A Quick, Easy and Reliable way to Improve Performance
Intel® Cilk™ Plus is an extension to C and C++ that offers a quick and easy way to harness the power of both multicore and vector processing. The three Intel Cilk Plus keywords provide a simple yet surprisingly powerful model for parallel programming, while runtime and template libraries offer a well-tuned environment for building parallel applications. Learn more with the tutorials.
The Cilk Plus open project website includes information on Cilk Plus in GCC, Cilk Plus runtime sources, sample code, contributed libraries, open specifications and other information from the Cilk Plus community. The Intel Cilk Plus SDK provides race detection and scalability analysis tools for Cilk-style parallelized binaries.
Go to "Intel® C++ Compiler Code Samples" to see real-world applications that utilize the Intel® Cilk™ Plus extension.
Intel Cilk Plus allows you to:
- Write parallel programs using a simple model: With only three keywords to learn, C and C++ developers move quickly into the parallel programming domain.
- Identify data parallelism by using simple array notations that include elemental function capabilities.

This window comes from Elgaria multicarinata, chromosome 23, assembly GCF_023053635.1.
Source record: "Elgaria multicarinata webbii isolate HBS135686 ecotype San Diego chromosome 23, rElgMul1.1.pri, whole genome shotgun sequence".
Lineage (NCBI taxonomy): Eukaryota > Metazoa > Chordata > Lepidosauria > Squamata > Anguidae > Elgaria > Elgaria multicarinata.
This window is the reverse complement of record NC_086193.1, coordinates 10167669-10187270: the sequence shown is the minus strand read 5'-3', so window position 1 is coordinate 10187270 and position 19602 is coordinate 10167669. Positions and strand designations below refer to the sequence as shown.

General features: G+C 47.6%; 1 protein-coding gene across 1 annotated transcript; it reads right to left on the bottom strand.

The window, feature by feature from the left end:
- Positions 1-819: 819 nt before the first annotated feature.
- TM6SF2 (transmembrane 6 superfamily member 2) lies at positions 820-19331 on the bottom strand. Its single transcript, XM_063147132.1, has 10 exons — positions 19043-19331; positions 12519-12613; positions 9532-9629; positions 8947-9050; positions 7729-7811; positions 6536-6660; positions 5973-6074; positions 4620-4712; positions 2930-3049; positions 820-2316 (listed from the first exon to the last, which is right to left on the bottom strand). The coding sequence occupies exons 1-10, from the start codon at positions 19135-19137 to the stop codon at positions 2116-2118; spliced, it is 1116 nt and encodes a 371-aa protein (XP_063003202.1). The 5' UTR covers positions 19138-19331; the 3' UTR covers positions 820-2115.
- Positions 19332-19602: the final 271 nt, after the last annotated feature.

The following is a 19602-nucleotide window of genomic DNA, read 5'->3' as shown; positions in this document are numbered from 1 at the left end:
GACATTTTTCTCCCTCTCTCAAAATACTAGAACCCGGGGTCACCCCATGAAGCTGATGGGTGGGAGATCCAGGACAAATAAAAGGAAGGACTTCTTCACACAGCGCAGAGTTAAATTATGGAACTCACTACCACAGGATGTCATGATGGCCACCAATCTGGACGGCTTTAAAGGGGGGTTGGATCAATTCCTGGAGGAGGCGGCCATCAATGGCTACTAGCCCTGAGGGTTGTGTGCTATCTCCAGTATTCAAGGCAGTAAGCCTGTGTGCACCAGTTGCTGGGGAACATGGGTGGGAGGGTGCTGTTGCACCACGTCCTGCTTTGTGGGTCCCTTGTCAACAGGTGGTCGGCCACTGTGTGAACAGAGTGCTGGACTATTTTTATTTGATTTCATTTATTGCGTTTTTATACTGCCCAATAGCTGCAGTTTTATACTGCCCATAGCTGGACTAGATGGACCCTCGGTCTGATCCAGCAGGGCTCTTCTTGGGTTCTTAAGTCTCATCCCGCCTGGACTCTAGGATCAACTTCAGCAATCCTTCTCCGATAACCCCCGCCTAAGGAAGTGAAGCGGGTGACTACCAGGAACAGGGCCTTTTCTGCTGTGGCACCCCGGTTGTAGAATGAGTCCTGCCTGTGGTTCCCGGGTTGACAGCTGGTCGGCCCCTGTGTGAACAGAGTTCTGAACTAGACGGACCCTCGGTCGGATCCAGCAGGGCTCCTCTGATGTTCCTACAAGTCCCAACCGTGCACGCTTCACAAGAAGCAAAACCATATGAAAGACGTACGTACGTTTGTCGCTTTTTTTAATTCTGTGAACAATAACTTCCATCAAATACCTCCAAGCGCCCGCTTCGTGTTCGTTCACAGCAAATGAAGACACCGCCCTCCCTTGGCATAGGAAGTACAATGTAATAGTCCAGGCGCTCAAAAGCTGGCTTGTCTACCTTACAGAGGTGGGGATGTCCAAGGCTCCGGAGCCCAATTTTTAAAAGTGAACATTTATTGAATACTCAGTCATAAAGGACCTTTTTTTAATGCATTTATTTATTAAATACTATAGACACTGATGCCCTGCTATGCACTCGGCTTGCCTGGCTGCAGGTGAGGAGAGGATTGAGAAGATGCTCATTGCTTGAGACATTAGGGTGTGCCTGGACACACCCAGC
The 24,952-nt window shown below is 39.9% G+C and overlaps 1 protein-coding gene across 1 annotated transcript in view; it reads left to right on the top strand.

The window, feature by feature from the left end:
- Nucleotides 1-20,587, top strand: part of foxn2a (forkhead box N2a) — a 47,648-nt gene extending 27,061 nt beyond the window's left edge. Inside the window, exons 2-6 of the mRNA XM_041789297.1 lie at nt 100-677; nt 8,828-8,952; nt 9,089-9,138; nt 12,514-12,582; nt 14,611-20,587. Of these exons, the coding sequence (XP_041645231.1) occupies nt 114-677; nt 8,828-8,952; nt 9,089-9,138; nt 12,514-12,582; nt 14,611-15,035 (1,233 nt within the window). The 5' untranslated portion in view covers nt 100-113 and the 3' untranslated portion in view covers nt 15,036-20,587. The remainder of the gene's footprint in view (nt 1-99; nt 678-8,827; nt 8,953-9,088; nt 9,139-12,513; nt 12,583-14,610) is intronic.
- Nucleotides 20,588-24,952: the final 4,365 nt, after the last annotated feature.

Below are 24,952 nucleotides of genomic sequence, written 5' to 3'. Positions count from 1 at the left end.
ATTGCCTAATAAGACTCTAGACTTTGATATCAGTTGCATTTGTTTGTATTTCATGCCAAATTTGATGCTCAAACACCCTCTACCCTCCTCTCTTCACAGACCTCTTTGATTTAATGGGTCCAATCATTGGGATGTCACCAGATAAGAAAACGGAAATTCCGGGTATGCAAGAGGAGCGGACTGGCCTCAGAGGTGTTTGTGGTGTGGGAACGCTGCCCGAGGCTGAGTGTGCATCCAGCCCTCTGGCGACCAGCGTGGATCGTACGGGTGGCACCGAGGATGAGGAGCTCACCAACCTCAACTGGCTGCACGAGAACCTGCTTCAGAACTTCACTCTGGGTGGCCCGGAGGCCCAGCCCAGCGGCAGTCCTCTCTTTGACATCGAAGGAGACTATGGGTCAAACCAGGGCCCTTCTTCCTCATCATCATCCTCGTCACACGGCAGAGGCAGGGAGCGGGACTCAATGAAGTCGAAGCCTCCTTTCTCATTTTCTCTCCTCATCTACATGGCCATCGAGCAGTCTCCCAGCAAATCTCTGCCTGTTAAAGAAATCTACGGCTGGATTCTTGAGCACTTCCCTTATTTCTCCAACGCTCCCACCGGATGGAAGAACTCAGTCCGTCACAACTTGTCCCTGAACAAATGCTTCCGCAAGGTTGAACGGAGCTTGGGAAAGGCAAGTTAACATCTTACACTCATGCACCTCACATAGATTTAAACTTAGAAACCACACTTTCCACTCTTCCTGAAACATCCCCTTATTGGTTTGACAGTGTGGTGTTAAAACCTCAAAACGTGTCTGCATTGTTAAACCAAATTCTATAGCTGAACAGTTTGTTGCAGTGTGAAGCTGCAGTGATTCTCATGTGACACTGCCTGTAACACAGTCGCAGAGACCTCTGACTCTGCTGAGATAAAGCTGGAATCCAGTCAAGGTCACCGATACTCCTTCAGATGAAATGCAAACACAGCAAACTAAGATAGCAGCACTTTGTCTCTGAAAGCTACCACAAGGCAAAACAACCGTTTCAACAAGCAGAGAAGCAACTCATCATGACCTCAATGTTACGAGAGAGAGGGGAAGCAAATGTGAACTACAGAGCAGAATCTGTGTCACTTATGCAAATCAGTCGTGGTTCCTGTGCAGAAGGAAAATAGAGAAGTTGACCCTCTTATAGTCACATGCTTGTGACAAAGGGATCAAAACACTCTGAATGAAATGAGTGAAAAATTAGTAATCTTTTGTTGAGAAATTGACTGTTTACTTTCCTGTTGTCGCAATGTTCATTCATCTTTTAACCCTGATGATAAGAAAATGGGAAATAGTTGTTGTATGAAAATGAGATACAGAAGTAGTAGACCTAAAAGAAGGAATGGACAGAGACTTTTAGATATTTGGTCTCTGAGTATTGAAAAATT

- Leverage existing serial tools: The serial semantics of Intel Cilk Plus allows you to debug in a familiar serial debugger.
- Scale for the future: The runtime system operates smoothly on systems with hundreds of cores. Tools are available to analyze your application and predict how well it will scale.
As multicore systems become prevalent on desktops, servers and even laptop systems, new performance leaps will come as the industry adopts parallel programming techniques. However, many parallel environments consist of confusing, complex and error-prone rules and constructs. The Intel Cilk Plus language extension, built on the Cilk technology developed at M.I.T. over the past two decades, is designed to provide a simple, well-structured model that makes development, verification and analysis easy. Because Intel Cilk Plus is an extension to C and C++, programmers typically do not need to restructure programs significantly in order to add parallelism.